The study included 34 male competitive swimmers (age: 17.2 ± 2.72 years; range: 14.3–23.6 years; height: 1.76 ± 0.09 m; body mass: 67.4 ± 9.94 kg) representing various levels of competitive performance in 100-m long course freestyle swimming (58.39 ± 2.19 seconds; range: 52.1–63.0 seconds). The swimmers had at least 5 years of experience in competitive swimming and have participated in national and international competitions. The study was conducted according to ethical standards in sport and exercise science research (14), and the protocol was fully approved by the Human Research Ethics Committee before any assessments were collected. Before participation, the approved procedures, risks, and benefits were explained to all subjects. The swimmers and their parents gave informed consent as part of their sport requirements, which is consistent with institutional policies for use of human subject research. Participants were excluded if they reported any injury or restriction within the last 3 months that hindered their performance.
Swimmers randomly performed the tethered and free swimming tests 24 hours apart, ensuring that both conditions were assessed at the same time of day. Preceding each test, a 1,000-m moderate intensity warm-up (400-m swim, 100-m pull, 100-m kick, 4 × 50 m at increasing speed, 200-m easy swim) was completed in a 50-m indoor swimming pool (water temperature of 26–27° C).
The tethered swimming test consisted of a 30-second front crawl maximal bout. A belt was attached to the hip with a 3.5-m length of steel cable (Figure 1). The measuring device was a load-cell system connected to the swimmer, recording at 100 Hz with a measurement capacity of 4,905 N. Data were exported to a laptop through an ergometer data acquisition system (Globus, Codognè, Italy). Reliability and validity studies were conducted before the actual testing (n = 8). The participants underwent familiarization trials of the tethered testing procedure before data collection. The free swimming condition was evaluated with a 50-m front crawl maximal bout after an underwater start.
Swimmers were verbally encouraged throughout the tests to maintain maximal effort during the bouts.
Tethered swimming data were exported to signal processing software (AcqKnowledge v.3.7; Biopac Systems, Santa Barbara, CA, USA) and filtered through a 4.5-Hz cutoff low-pass filter. The cutoff value was chosen according to residual analysis (residual error vs. cutoff frequency). As the force vector in the tethered system presented a small angle to the horizontal, data were corrected by computing the horizontal component of the force (29), assessing the individual force-time curves. The following 4 parameters were estimated for each participant: (a) maximum force as the highest value obtained from the individual force-time curve, (b) average force as the mean of force values recorded during the 30 seconds, (c) maximum impulse (maxI) as the highest value of the impulse of force (equation 1) in a single-stroke, and (d) average impulse as the quotient of the sum of the single-stroke impulse and the number of strokes performed during the 30-second tethered swim. Swimming speed was calculated from the time for the 50-m (s50) free swim.
The SR (Hz) was determined using a portable SR counter (Seiko, Tokyo, Japan) from 3 consecutive stroke cycles; for tethered swimming (SRTS), this sampling occurred at the middle of the test (at approximately 15 seconds), and for the 50-m (SR50) free swim, it was in the midsection of the pool (approximately 25 m). Blood lactate concentrations were determined from an earlobe blood sample taken just before each test and immediately after the test. The increase in blood lactate concentration (ΔBLa) was measured using a portable analyzer (Lactate Pro, Arkay, Japan). Heart rate was continuously recorded by a HR monitor worn by each subject (RS800CX, Polar Electro Oy, Kempele, Finland). The RPE was assessed verbally using the original Borg's scale with incremental descriptors of the perception of effort, ranging from 6 (no exertion at all) to 20 (maximal exertion) (7).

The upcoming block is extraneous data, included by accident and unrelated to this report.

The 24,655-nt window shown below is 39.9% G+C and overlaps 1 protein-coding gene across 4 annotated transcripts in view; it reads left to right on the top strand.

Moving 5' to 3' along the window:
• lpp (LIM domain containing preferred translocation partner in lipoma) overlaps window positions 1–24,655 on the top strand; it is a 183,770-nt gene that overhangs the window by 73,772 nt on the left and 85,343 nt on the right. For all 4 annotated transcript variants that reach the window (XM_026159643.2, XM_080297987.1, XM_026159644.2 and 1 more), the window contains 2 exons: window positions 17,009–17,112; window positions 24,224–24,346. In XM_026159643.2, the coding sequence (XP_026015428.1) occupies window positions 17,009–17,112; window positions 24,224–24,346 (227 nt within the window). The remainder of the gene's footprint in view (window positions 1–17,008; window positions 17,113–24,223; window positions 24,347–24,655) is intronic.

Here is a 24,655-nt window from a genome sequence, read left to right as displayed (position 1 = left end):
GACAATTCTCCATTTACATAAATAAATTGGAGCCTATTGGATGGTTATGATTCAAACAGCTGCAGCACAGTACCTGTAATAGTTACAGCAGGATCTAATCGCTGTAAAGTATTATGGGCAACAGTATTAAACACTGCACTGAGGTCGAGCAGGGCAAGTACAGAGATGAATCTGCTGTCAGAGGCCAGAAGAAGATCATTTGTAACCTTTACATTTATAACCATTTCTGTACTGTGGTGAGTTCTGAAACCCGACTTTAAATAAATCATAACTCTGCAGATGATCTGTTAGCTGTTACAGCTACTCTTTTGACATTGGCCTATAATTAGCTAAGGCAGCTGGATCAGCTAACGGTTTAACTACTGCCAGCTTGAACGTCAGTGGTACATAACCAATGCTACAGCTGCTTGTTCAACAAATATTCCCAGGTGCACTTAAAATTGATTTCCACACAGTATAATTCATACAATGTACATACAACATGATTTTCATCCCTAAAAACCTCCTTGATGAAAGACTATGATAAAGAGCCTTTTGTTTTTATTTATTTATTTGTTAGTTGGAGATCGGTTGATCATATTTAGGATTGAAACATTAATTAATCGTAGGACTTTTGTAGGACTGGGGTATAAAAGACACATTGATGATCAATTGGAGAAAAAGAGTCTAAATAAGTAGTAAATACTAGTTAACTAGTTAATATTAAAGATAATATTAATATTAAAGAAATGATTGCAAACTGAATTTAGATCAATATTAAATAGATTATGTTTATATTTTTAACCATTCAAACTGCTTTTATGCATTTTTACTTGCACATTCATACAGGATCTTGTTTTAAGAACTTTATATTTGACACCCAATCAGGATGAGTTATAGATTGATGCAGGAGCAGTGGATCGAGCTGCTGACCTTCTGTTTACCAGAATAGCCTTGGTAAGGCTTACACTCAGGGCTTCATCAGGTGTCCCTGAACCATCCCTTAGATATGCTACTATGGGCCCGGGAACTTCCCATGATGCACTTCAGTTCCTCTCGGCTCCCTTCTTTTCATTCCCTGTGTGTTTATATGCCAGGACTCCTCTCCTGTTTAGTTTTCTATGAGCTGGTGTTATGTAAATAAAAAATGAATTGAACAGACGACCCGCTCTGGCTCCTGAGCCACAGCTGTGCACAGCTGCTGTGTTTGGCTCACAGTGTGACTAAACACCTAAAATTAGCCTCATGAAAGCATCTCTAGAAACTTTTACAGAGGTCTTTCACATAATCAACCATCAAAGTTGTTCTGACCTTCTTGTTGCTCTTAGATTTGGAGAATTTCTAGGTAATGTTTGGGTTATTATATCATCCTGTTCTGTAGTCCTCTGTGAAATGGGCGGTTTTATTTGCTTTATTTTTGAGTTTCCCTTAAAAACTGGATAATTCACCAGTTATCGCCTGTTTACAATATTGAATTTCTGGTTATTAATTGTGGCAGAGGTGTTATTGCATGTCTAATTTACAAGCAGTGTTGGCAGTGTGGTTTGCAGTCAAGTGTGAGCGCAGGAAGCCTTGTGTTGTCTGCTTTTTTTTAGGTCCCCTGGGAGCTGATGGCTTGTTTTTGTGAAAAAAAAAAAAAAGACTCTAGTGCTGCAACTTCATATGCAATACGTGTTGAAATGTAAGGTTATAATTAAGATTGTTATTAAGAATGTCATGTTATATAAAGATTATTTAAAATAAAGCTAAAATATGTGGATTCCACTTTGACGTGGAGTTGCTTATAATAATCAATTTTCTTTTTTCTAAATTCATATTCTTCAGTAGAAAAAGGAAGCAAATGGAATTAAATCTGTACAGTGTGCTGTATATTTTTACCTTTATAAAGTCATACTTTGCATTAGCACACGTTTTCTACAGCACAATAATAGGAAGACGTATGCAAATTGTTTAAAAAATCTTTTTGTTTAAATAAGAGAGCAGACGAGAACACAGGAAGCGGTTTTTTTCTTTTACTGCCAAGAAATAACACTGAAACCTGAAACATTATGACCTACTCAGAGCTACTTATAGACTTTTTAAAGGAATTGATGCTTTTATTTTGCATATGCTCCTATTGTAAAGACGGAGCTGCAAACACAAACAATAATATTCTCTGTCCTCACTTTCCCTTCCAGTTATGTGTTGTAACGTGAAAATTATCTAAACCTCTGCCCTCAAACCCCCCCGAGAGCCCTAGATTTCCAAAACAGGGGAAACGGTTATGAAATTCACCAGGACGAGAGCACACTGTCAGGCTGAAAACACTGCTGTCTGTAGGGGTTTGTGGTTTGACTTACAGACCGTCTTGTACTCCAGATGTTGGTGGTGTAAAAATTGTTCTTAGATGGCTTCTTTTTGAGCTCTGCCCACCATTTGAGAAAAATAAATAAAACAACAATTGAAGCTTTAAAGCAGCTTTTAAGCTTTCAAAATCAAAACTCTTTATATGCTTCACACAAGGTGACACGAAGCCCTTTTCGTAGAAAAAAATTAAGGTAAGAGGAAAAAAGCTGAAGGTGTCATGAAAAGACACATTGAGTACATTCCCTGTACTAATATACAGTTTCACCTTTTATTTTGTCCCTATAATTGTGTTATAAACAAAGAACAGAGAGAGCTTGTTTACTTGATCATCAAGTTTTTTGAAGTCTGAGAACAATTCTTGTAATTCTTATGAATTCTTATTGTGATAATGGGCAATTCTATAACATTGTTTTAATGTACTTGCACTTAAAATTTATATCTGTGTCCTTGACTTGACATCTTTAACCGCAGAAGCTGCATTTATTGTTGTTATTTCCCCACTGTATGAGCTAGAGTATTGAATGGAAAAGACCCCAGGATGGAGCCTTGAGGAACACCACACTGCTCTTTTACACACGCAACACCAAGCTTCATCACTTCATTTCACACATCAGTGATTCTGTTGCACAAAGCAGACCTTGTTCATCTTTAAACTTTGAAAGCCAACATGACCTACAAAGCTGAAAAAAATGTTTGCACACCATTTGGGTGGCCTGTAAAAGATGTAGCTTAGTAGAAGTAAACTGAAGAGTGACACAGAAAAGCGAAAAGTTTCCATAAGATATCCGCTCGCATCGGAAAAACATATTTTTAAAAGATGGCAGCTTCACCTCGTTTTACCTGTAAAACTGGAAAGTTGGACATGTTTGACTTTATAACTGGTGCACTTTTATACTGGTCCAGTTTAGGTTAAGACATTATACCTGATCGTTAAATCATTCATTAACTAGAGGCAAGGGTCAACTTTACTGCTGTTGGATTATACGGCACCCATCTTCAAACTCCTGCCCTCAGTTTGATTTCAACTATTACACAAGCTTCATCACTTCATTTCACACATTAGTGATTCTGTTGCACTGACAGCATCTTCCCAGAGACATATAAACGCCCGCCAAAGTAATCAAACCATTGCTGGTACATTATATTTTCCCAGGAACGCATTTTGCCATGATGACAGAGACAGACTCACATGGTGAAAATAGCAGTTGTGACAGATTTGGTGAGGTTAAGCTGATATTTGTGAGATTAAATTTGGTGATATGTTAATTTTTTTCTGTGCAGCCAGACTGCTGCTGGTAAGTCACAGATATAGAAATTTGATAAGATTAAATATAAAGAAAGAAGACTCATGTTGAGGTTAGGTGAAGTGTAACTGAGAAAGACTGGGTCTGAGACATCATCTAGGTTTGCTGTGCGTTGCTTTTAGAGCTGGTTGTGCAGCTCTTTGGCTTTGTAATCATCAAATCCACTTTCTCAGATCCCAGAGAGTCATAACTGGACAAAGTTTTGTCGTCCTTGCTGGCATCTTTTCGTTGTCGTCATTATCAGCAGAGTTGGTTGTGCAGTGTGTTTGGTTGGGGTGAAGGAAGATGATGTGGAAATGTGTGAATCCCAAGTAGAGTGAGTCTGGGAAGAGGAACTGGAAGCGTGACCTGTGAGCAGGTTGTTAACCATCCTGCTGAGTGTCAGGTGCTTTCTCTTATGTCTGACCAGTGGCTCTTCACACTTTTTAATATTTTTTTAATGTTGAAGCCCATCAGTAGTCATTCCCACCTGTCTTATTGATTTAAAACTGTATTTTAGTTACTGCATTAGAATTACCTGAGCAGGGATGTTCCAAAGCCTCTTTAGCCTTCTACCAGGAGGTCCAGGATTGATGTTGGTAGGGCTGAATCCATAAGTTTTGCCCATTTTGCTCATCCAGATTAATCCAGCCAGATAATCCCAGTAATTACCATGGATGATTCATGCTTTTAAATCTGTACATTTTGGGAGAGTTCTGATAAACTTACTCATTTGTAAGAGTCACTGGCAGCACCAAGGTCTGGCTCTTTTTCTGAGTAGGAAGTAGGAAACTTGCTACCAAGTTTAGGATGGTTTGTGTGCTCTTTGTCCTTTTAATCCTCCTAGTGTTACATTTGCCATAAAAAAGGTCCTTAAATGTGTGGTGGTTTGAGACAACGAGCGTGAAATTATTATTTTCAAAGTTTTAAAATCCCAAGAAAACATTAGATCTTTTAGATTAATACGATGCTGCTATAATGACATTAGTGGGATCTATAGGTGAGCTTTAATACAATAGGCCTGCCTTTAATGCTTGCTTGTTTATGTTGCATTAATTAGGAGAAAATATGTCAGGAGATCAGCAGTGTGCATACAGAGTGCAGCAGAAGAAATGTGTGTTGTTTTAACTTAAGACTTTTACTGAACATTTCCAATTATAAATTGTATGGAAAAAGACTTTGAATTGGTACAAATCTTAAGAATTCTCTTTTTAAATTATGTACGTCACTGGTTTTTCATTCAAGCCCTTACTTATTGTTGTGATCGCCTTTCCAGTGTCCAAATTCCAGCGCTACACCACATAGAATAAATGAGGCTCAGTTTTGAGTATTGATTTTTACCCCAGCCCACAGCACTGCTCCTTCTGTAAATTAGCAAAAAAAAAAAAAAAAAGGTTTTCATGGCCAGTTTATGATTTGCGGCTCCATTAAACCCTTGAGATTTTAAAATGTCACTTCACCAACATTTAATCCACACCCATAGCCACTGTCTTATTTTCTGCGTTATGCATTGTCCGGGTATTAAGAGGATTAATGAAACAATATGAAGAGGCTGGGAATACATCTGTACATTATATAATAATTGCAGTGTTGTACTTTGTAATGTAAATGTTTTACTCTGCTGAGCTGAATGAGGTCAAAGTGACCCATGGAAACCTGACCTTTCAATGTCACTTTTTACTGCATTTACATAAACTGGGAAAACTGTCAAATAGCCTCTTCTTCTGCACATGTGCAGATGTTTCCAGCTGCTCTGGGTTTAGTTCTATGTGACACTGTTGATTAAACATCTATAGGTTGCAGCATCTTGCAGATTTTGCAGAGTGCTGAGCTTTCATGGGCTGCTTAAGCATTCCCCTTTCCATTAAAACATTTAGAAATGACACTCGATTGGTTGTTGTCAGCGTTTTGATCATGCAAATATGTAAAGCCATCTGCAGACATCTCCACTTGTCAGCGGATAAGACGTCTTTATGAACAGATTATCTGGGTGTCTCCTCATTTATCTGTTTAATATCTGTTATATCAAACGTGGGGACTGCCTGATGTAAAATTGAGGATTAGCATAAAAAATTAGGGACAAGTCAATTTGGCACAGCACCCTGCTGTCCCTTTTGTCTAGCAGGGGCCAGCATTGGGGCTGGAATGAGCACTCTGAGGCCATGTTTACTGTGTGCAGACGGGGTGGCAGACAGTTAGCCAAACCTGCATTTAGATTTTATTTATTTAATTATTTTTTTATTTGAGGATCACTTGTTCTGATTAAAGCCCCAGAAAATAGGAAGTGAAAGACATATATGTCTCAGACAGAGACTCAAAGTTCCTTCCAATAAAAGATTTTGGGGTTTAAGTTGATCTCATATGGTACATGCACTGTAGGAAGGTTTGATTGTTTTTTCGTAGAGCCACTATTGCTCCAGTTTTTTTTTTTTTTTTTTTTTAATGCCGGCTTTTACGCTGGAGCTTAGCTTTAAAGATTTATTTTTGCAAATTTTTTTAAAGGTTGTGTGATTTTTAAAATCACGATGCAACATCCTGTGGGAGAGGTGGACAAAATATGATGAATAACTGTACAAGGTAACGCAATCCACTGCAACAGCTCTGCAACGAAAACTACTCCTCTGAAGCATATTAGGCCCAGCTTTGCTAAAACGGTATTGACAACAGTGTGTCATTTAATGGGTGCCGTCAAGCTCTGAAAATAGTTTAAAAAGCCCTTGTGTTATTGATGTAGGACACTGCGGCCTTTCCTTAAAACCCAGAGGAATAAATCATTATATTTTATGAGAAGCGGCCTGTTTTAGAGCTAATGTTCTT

For the validity and reliability studies, 8 swimmers completed 2 tethered swimming tests in consecutive days. The normality of all distributions was verified using Kolmogorov-Smirnov tests, and parametric statistical analysis was adopted. The magnitude of differences in SR, ΔBLa, HR, and RPE between tethered and free swimming were evaluated with a paired-samples t-test. The effect sizes (d) of the differences were calculated. Cohen's categories were used to evaluate the magnitude of these effect sizes (small if 0 ≤ |d| ≤ 0.5, medium if 0.5 < |d| ≤ 0.8, and large if |d| > 0.8) (8). Pearson's correlation coefficients (r) were determined to assess the relationships among selected variables, and linear and nonlinear regression analyses were applied to evaluate the potential associations. Multiple regression analysis was used to verify the combination of significant variables that could explain performance variability in the free swimming. Limits of agreement between parameters measured in tethered and free swimming were derived following the recommendations by Bland and Altman (4), and intraclass correlation coefficients were used to assess the validity of procedures. All statistical procedures were performed using SPSS 20.0 (Chicago, IL, USA). The level of statistical significance was set at p ≤ 0.05.
Table 1 includes descriptive statistics for the force parameters, the swimming speed, and the stroke and physiological responses for tethered and free swimming conditions. There were no differences in SR, ΔBLa, HR, or RPE within the 30-second tethered swim test and the 50-m front crawl swim (time = 28.3 ± 1.6 seconds). Intraclass correlation coefficients were between 0.95 (0.92–0.98) and 0.98 (0.96–0.99) for the force measurements (n = 8).